Mescaline is a psychedelic drug that comes from the peyote cactus, which is indigenous to Central America. However, it's more than just the hallucinogen that comes from there- the word does too! Mescaline has actually been steeped in Native American cultures for almost 6,000 years, and, through an initial borrowing in German as mezcalin, its name derives from the mescal cactus (a kind of peyote). This in turn comes from the Nahuatl word mexcalli, which meant "agave stew", because mescaline was often ingested via that medium. Obviously the scientific suffix -ine, meaning a type of substance, was added later. Since the word mescaline was first coined in English in 1896, its usage steadily increased until the early 1970s, until it decreased almost three times, due to decreased availability as a result of higher federal regulation of the drug.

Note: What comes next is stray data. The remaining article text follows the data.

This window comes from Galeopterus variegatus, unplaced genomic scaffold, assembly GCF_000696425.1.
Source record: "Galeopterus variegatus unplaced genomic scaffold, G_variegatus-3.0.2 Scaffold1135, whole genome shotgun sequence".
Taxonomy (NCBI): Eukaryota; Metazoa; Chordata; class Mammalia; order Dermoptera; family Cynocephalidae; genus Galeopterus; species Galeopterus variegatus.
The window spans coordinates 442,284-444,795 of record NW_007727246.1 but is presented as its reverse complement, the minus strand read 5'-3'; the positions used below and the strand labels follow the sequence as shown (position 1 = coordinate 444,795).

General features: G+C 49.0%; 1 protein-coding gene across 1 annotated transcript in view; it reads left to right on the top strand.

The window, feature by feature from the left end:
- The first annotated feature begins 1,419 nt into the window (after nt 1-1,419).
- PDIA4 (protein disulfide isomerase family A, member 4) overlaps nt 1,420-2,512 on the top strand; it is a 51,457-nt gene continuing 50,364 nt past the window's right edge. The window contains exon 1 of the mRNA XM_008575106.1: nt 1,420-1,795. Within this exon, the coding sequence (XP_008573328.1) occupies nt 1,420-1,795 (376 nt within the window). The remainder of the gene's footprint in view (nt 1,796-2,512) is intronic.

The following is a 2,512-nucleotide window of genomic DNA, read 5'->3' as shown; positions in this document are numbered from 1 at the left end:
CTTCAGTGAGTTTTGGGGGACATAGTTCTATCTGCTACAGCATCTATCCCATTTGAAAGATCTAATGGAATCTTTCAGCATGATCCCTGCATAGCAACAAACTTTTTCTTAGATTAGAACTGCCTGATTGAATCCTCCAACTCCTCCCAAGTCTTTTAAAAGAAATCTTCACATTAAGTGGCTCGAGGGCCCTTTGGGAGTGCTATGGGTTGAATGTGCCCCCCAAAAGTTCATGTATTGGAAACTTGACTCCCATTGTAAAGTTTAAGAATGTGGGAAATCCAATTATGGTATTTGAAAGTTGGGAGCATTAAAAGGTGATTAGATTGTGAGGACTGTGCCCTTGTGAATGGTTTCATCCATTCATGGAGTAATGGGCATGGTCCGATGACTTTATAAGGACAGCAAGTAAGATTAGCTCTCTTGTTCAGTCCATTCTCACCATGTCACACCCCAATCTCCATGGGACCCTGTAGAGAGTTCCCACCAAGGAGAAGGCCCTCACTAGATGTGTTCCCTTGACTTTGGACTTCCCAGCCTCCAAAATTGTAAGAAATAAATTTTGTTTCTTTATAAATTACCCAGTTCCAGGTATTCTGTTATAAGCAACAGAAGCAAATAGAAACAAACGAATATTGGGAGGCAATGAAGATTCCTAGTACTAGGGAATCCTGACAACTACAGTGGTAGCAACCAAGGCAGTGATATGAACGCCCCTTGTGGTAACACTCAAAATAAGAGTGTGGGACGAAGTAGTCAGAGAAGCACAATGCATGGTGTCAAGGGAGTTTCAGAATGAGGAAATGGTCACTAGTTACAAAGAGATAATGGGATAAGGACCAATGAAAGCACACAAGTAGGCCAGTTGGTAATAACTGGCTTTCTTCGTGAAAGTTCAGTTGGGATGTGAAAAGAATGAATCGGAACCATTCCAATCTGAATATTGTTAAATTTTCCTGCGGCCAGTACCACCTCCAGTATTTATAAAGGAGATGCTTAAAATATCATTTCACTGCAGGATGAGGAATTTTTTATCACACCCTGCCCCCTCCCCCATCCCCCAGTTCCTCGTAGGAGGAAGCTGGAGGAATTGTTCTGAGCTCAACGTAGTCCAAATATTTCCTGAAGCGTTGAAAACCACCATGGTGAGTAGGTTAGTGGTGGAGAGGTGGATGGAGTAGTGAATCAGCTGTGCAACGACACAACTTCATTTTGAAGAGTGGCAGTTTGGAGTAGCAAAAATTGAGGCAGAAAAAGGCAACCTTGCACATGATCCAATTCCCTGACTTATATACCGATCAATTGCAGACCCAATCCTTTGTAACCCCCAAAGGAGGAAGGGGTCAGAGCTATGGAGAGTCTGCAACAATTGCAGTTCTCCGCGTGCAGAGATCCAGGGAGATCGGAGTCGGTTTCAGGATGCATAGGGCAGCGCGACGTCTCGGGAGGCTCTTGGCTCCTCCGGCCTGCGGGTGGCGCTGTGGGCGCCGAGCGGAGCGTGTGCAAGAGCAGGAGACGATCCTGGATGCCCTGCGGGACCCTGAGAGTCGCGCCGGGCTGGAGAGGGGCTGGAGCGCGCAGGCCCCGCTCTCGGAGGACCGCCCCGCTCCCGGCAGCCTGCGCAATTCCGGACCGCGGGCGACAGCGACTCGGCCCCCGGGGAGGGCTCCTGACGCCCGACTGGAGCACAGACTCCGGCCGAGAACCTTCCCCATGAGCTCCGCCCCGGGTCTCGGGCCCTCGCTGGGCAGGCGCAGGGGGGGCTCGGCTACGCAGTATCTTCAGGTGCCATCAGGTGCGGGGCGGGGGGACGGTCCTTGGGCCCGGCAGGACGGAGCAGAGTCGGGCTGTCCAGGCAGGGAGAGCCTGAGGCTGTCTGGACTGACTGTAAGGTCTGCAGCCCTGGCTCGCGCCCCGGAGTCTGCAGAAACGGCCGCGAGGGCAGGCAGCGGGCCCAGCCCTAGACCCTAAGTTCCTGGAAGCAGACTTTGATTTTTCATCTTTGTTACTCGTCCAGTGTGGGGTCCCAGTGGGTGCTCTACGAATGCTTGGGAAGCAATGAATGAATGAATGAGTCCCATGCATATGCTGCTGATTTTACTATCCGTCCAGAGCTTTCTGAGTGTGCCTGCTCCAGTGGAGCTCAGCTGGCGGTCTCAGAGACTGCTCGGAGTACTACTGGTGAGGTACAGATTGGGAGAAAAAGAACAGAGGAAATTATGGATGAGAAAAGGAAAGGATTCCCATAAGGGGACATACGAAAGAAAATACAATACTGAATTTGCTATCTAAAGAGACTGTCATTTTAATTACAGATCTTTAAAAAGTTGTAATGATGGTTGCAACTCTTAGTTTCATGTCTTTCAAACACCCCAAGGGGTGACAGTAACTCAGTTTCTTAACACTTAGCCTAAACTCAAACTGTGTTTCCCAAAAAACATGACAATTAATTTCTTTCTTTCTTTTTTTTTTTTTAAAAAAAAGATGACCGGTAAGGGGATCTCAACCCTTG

10/14/2020 12:48:55 pm
I was wondering, do you know your sources for this? I am writing a paper about the origins of drug names and I keep seeing that mescalines similarity to the the mezcal is a complete coincidence.
Your comment will be posted after it is approved.
Leave a Reply.
Hello! I'm Adam Aleksic. This year, I graduated from Harvard University with a degree in Government and Linguistics. There, I co-founded the Harvard Undergraduate Linguistics Society and wrote a thesis on Serbo-Croatian language policy, magna cum laude. In addition to etymology, I also really enjoy trivia, politics, vexillology, geography, board games, conlanging, art history, and law.